Peace and Foreign Policy
To build peace, we must dislodge the economic and political foundations of war. IPS believes that a just foreign policy is based on human rights, international law, and diplomacy over military intervention.
The human costs of tobacco use are staggering and rising dramatically.
India has developed its nuclear weapons program in reaction to local, regional, and global nuclear and political realities.
Despite Clintons visit, the U.S. has failed to formulate a coherent policy with respect to Africa.
The easy availability of light military weaponry contributes to international crime, terrorism, and internal conflict, which are some of Washingtons foremost security concerns.
Climate change may be one of the defining issues of the twenty-first century, because it pits the potential disruption of our global climate system against the future of a fossil fuel-based economy.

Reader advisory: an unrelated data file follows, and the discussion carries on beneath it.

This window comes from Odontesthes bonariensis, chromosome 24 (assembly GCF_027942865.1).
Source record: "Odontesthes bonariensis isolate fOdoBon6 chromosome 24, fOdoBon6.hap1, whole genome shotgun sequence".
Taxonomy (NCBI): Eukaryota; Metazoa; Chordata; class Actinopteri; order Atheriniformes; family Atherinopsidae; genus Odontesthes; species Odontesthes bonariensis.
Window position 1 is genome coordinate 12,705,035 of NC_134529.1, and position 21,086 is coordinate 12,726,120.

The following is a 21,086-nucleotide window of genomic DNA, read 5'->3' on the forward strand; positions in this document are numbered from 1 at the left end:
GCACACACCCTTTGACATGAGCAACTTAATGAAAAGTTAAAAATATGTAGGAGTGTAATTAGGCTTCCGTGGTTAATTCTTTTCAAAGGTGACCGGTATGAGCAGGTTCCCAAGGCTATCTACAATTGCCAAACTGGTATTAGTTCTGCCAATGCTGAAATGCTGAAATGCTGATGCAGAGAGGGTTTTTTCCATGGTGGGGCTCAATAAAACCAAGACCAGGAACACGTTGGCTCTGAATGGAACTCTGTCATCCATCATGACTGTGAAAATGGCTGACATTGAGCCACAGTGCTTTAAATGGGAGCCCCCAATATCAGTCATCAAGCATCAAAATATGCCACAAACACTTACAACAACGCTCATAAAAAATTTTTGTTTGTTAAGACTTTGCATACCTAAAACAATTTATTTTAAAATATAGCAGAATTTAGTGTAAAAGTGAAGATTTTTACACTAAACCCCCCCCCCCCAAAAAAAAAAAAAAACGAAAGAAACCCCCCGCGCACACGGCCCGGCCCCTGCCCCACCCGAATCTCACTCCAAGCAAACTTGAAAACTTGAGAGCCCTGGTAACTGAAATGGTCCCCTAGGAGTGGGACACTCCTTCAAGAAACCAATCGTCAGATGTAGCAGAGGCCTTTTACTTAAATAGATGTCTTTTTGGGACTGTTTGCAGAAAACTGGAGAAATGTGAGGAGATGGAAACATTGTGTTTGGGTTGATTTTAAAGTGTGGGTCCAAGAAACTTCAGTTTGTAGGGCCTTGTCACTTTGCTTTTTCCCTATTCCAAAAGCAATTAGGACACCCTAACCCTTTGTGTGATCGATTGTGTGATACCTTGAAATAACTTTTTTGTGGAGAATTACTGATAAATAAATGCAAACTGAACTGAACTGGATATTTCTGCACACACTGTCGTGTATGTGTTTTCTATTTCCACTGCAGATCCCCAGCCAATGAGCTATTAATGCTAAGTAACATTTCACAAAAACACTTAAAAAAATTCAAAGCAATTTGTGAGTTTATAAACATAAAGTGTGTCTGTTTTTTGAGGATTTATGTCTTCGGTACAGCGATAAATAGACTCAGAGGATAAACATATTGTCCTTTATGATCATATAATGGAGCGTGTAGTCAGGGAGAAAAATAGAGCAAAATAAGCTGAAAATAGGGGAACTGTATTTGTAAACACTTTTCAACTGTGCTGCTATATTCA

Since the mid-1980s, there has been a dramatic increase in the magnitude of international flows of portfolio investment (PI), especially from countries in the North to emerging market economies across the South.
The global economic integration of trade, investment, and finance is raising new issues for U.S. foreign economic policy.
Since the early 1980s, bankers working together with national policymakers and officials at such international financial institutions (IFIs) as the World Bank and the International Monetary Fund (IMF)have largely succeeded in deregulating the global banking system.
The fifth annual executive compensation survey finds that CEOs who downsize workers are rewarded.
On June 15, 1998, diplomats from around the world will assemble in Rome to finalize a treaty that will establish an International Criminal Court (ICC).